[identity profile] maelicia.livejournal.com
Delays, delays, delays... As promised, here it finally comes! It took forever to prepare these three posts (you have no idea, really), and you’re soon about to find out why: 26 single-spaced pages in Times New Roman, 12 pts, and more than 10 000 words for the essay; 14 single-spaced pages in Times New Roman, 12 pts, and more than 7000 words for the appendix of quotes (original French and translated)... Considering how long it is, it’s been split in three different posts (sorry for the spamming!).

Many, many, many thanks to [livejournal.com profile] estellacat who helped, re-read, corrected (I speak French – this is the first essay I ever write in English), checked back the quotes and extracts, translated most dialogue from La Terreur et la Vertu in English, which I had typed in French while listening the film, and all the quotes from Saint-Just’s writings. It had to be perfect – because Saint-Just is worth it. This essay was written in two days (first time I ever write so much that fast as well!) and during a very, very long night (I believe I went to bed at 7am, after typing all those quotes from Saint-Just’s writings). Took a week to get the final results you're now soon about to read. Two or three parts were added and re-worked after my extended comments with [livejournal.com profile] victoriavandal and Sibylla as can be read here (that thread inspired me).

NOTE 1: My thoughts on La Terreur et la Vertu in the final paragraph were written before I find a link online to the second film. Hence my joy when I did.

NOTE 2: I overlooked Saint-Just’s physical appearance in the docudrama: for example, the fact that they gave him an emo haircut (!!!) when it wouldn’t have been so complicated to curl up his hair a bit and cut them accurately – nobody had bangs like that in the 18th century! In fact, it’s far for being an innocent choice. Like [livejournal.com profile] trf_chan points out in her review, this docudrama aims at speaking to the younger generation of today through this particular Saint-Just. Exactly like Mona Ozouf is speaking to our present hedonistic world through the libertine idealization, they are speaking to our present younger generation by making him look like one of us: this blending of the past and present is a proof even more striking of this “documentary”’s nature as propaganda.


“Thank God I’m pretty, every skill I ever have will be in question…”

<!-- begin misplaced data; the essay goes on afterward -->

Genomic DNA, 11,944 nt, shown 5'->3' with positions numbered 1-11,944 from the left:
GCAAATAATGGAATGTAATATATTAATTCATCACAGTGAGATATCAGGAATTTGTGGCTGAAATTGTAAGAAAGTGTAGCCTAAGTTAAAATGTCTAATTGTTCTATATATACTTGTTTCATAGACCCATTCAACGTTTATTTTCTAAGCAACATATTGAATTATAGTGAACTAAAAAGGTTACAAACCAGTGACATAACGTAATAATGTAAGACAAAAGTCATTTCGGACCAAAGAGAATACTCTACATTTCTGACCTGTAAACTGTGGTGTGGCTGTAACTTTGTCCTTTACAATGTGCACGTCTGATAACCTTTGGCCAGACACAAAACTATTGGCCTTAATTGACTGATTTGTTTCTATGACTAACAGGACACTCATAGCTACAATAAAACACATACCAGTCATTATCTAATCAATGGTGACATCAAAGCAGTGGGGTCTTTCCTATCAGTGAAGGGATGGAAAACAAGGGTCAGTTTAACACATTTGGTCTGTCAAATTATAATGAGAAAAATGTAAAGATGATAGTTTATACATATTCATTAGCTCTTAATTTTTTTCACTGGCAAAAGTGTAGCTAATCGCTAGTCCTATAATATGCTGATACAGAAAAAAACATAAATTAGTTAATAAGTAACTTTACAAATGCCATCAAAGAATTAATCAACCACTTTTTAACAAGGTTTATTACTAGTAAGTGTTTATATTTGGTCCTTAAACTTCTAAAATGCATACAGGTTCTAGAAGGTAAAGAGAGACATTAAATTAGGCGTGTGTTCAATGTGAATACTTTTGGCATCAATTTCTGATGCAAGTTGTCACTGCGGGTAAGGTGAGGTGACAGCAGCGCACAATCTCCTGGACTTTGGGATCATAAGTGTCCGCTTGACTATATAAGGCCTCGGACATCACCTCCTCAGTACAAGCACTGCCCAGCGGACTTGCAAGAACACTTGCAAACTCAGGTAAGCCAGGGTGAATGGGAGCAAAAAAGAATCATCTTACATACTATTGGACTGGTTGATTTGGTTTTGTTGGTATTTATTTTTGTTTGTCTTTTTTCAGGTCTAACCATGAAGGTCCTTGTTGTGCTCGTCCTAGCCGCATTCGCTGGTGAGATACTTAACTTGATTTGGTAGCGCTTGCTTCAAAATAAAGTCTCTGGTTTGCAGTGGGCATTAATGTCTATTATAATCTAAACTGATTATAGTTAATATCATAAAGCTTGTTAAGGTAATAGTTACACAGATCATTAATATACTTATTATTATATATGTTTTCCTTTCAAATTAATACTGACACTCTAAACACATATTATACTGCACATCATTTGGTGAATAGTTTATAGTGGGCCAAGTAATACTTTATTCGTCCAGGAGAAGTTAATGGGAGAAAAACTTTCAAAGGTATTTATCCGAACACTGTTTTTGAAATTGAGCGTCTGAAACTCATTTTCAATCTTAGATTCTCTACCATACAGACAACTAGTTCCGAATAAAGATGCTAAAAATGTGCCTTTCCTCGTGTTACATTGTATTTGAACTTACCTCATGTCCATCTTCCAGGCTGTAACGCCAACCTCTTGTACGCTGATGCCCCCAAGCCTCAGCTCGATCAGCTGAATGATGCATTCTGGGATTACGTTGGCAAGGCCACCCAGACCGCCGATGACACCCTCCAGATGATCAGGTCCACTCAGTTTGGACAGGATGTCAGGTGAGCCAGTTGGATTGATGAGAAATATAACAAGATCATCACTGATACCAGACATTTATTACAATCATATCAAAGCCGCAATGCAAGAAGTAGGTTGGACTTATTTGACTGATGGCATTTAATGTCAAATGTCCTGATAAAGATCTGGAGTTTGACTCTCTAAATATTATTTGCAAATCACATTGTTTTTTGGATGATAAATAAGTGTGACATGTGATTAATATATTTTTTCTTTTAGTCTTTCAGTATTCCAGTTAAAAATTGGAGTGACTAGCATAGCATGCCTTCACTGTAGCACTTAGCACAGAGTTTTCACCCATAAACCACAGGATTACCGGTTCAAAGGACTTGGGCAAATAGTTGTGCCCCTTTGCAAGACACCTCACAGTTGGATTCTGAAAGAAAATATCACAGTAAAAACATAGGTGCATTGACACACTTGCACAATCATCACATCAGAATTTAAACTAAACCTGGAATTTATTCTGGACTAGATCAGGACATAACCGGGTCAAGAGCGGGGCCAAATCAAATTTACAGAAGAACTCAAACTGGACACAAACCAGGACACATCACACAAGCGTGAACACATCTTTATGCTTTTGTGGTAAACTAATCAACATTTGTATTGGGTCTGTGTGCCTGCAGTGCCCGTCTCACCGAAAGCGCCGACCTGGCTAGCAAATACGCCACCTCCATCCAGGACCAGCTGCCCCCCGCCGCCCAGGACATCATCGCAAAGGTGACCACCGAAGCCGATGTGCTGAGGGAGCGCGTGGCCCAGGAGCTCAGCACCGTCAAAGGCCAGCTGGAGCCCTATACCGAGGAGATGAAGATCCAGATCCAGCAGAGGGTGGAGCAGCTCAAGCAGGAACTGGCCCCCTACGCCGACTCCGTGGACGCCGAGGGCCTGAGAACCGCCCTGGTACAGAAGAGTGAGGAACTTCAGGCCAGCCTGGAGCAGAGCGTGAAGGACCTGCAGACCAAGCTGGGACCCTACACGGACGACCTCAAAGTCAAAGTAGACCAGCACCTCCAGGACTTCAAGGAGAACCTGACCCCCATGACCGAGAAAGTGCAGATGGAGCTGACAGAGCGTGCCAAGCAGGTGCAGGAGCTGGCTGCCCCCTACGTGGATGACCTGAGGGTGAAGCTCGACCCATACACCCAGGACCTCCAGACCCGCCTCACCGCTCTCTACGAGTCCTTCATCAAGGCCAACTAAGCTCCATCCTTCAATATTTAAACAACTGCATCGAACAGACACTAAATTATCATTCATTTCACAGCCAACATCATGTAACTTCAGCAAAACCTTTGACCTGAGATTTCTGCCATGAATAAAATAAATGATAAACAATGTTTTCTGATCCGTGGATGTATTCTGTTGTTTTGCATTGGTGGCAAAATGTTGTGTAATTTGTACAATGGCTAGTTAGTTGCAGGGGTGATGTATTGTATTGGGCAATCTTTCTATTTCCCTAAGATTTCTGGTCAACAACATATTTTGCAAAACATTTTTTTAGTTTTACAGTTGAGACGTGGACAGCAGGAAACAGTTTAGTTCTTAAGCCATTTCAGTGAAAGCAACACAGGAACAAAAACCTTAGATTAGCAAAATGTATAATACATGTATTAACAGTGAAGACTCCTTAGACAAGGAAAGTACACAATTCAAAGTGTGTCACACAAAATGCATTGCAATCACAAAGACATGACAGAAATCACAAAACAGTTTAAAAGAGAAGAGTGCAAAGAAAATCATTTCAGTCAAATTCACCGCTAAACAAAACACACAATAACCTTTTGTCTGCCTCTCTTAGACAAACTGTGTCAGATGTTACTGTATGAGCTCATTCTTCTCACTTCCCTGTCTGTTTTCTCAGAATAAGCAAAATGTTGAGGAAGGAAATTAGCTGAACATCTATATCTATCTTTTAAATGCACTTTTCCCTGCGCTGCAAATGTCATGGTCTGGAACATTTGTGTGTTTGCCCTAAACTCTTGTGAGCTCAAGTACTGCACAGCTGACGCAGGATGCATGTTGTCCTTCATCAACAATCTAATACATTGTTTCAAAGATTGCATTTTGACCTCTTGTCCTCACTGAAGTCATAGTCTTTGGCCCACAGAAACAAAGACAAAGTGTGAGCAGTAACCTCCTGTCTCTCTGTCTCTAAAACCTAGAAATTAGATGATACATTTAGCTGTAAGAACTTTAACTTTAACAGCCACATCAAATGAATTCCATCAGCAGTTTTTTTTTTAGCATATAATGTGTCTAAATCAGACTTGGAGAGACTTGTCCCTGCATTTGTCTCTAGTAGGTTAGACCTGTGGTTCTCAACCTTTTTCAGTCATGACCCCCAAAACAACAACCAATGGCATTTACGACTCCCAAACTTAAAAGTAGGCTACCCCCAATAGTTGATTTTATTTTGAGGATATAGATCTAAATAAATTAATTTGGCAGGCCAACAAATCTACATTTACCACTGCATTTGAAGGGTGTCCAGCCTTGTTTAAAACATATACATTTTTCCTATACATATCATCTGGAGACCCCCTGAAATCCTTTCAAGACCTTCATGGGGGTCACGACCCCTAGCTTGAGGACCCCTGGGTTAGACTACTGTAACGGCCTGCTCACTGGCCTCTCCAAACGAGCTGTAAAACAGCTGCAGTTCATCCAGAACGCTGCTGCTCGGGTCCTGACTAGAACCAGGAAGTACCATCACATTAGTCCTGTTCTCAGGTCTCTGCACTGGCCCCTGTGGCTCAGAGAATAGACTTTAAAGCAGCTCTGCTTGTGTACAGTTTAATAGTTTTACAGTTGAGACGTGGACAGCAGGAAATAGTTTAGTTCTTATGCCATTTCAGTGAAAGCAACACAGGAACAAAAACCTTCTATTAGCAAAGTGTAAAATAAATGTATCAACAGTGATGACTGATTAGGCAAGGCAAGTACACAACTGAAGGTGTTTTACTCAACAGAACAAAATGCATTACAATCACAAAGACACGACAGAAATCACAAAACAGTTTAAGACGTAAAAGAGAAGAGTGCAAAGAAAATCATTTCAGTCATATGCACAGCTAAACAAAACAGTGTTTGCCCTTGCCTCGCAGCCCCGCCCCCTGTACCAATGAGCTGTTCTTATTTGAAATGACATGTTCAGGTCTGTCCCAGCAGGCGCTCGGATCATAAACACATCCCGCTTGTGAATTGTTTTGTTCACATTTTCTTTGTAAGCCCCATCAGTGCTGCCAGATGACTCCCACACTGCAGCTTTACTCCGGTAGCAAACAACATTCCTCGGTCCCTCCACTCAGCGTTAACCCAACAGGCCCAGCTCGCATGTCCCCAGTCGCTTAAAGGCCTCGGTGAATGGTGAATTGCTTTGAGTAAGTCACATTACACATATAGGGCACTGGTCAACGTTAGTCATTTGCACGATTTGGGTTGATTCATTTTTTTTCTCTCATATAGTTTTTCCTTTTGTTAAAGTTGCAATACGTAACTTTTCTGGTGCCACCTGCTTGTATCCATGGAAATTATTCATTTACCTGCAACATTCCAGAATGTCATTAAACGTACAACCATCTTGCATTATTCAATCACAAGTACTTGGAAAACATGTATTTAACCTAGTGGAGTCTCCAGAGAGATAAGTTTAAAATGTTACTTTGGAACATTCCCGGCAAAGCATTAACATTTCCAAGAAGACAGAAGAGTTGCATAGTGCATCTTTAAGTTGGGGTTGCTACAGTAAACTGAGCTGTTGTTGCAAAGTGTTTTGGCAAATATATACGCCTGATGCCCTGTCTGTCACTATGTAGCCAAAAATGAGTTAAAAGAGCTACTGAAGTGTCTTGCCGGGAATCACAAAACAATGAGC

Emilie Autumn – Thank God I’m Pretty

On the (mis)representation of Saint-Just in Terror! Robespierre and the French Revolution.

I am responding to what will soon be unleashed through the English-speaking world: the horrible after-effects of the BBC program Terror! Robespierre and the French Revolution. I am “partial”, no need to tell you this. Usually, considering the subject of my studies, I would probably prefer to focus on the mess they made of the representation of Robespierre. Yet, at the risk of disappointing, I will say that this type of misrepresentation (the whole “Robespierre = Stalin, Mao, Castro, Hitler, Khomeini” package-deal that makes no logical sense) is nothing new, and therefore it is not necessary to make it the center of our critique, though surely we will find many opportunities – here or elsewhere – to attack it anyway.

It is the misrepresentation of Saint-Just in this 90-min. program that I would like to attack here. Those who read my direct “as I watched it,” not-very-scientific critique of it on my journal will know that I lost my calm and presence of mind over it. It shocked me, precisely because most people would probably gloss over it and all the hidden meanings behind it: they would ignore it or dismiss its consequences. Moreover, because people, in this type of scenario, always have the same thing to say in response: “Yes, but he’s pretty and pouty!” As you can read here, the aftereffects have already started to appear. I know this type of reply: I was there once; I said it about Christopher Thompson’s interpretation of Saint-Just in La Révolution française: les Années terribles, and I know how damaging it is. This essay is a testimony to my own past: I was there three years ago; I won’t go back.